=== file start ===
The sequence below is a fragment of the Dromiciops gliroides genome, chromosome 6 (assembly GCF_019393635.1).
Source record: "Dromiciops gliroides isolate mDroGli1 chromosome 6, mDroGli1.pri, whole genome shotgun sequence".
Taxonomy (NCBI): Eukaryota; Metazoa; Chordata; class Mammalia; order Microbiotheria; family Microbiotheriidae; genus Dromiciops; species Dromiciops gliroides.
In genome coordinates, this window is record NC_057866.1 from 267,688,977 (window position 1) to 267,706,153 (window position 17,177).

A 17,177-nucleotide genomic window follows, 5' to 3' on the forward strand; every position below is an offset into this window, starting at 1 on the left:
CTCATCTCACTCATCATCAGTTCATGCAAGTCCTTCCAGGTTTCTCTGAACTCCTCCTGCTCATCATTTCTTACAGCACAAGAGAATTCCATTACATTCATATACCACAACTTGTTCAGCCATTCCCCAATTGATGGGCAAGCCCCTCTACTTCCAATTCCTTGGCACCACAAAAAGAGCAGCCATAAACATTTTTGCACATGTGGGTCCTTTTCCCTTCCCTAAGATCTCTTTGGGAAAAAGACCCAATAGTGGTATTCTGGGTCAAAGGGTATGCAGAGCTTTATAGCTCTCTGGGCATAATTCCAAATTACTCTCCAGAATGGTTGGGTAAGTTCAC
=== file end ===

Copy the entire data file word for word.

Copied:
The sequence below is a fragment of the Dromiciops gliroides genome, chromosome 6 (assembly GCF_019393635.1).
Source record: "Dromiciops gliroides isolate mDroGli1 chromosome 6, mDroGli1.pri, whole genome shotgun sequence".
Taxonomy (NCBI): Eukaryota; Metazoa; Chordata; class Mammalia; order Microbiotheria; family Microbiotheriidae; genus Dromiciops; species Dromiciops gliroides.
In genome coordinates, this window is record NC_057866.1 from 267,688,977 (window position 1) to 267,706,153 (window position 17,177).

A 17,177-nucleotide genomic window follows, 5' to 3' on the forward strand; every position below is an offset into this window, starting at 1 on the left:
CTCATCTCACTCATCATCAGTTCATGCAAGTCCTTCCAGGTTTCTCTGAACTCCTCCTGCTCATCATTTCTTACAGCACAAGAGAATTCCATTACATTCATATACCACAACTTGTTCAGCCATTCCCCAATTGATGGGCAAGCCCCTCTACTTCCAATTCCTTGGCACCACAAAAAGAGCAGCCATAAACATTTTTGCACATGTGGGTCCTTTTCCCTTCCCTAAGATCTCTTTGGGAAAAAGACCCAATAGTGGTATTCTGGGTCAAAGGGTATGCAGAGCTTTATAGCTCTCTGGGCATAATTCCAAATTACTCTCCAGAATGGTTGGGTAAGTTCAC